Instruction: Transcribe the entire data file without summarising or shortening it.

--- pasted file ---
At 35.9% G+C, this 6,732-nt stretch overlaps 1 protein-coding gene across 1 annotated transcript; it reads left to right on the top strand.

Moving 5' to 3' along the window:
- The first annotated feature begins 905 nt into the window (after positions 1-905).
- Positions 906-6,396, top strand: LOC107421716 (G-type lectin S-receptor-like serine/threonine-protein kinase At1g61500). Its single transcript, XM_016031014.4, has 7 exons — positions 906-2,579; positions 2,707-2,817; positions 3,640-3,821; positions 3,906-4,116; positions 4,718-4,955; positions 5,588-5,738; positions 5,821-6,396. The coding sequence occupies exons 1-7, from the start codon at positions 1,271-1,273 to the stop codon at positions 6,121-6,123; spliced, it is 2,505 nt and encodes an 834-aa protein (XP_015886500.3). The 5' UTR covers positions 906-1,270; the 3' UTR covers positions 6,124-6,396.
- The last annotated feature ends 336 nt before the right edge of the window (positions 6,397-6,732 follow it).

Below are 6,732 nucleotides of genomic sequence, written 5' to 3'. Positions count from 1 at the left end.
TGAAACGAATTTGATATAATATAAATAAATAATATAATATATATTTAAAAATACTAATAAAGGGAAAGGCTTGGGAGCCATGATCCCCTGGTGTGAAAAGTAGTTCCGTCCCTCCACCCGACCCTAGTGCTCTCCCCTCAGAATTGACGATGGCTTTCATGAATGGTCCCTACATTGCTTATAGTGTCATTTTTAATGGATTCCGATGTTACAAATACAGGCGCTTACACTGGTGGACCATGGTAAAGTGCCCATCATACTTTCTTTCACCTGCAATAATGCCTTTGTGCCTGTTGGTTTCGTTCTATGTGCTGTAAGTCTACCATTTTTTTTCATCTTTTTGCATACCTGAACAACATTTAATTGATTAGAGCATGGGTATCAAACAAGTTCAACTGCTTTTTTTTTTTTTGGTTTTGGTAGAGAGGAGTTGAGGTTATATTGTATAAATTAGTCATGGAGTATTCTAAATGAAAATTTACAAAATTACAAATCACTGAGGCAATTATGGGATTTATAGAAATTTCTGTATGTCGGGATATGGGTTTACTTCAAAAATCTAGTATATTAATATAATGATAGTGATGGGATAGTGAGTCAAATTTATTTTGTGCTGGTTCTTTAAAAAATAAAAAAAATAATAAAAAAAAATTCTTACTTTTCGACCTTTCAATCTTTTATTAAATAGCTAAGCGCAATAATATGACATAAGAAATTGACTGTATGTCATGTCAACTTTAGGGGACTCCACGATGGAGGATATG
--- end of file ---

At 35.9% G+C, this 6,732-nt stretch overlaps 1 protein-coding gene across 1 annotated transcript; it reads left to right on the top strand.

Moving 5' to 3' along the window:
- The first annotated feature begins 905 nt into the window (after positions 1-905).
- Positions 906-6,396, top strand: LOC107421716 (G-type lectin S-receptor-like serine/threonine-protein kinase At1g61500). Its single transcript, XM_016031014.4, has 7 exons — positions 906-2,579; positions 2,707-2,817; positions 3,640-3,821; positions 3,906-4,116; positions 4,718-4,955; positions 5,588-5,738; positions 5,821-6,396. The coding sequence occupies exons 1-7, from the start codon at positions 1,271-1,273 to the stop codon at positions 6,121-6,123; spliced, it is 2,505 nt and encodes an 834-aa protein (XP_015886500.3). The 5' UTR covers positions 906-1,270; the 3' UTR covers positions 6,124-6,396.
- The last annotated feature ends 336 nt before the right edge of the window (positions 6,397-6,732 follow it).

Below are 6,732 nucleotides of genomic sequence, written 5' to 3'. Positions count from 1 at the left end.
TGAAACGAATTTGATATAATATAAATAAATAATATAATATATATTTAAAAATACTAATAAAGGGAAAGGCTTGGGAGCCATGATCCCCTGGTGTGAAAAGTAGTTCCGTCCCTCCACCCGACCCTAGTGCTCTCCCCTCAGAATTGACGATGGCTTTCATGAATGGTCCCTACATTGCTTATAGTGTCATTTTTAATGGATTCCGATGTTACAAATACAGGCGCTTACACTGGTGGACCATGGTAAAGTGCCCATCATACTTTCTTTCACCTGCAATAATGCCTTTGTGCCTGTTGGTTTCGTTCTATGTGCTGTAAGTCTACCATTTTTTTTCATCTTTTTGCATACCTGAACAACATTTAATTGATTAGAGCATGGGTATCAAACAAGTTCAACTGCTTTTTTTTTTTTTGGTTTTGGTAGAGAGGAGTTGAGGTTATATTGTATAAATTAGTCATGGAGTATTCTAAATGAAAATTTACAAAATTACAAATCACTGAGGCAATTATGGGATTTATAGAAATTTCTGTATGTCGGGATATGGGTTTACTTCAAAAATCTAGTATATTAATATAATGATAGTGATGGGATAGTGAGTCAAATTTATTTTGTGCTGGTTCTTTAAAAAATAAAAAAAATAATAAAAAAAAATTCTTACTTTTCGACCTTTCAATCTTTTATTAAATAGCTAAGCGCAATAATATGACATAAGAAATTGACTGTATGTCATGTCAACTTTAGGGGACTCCACGATGGAGGATATG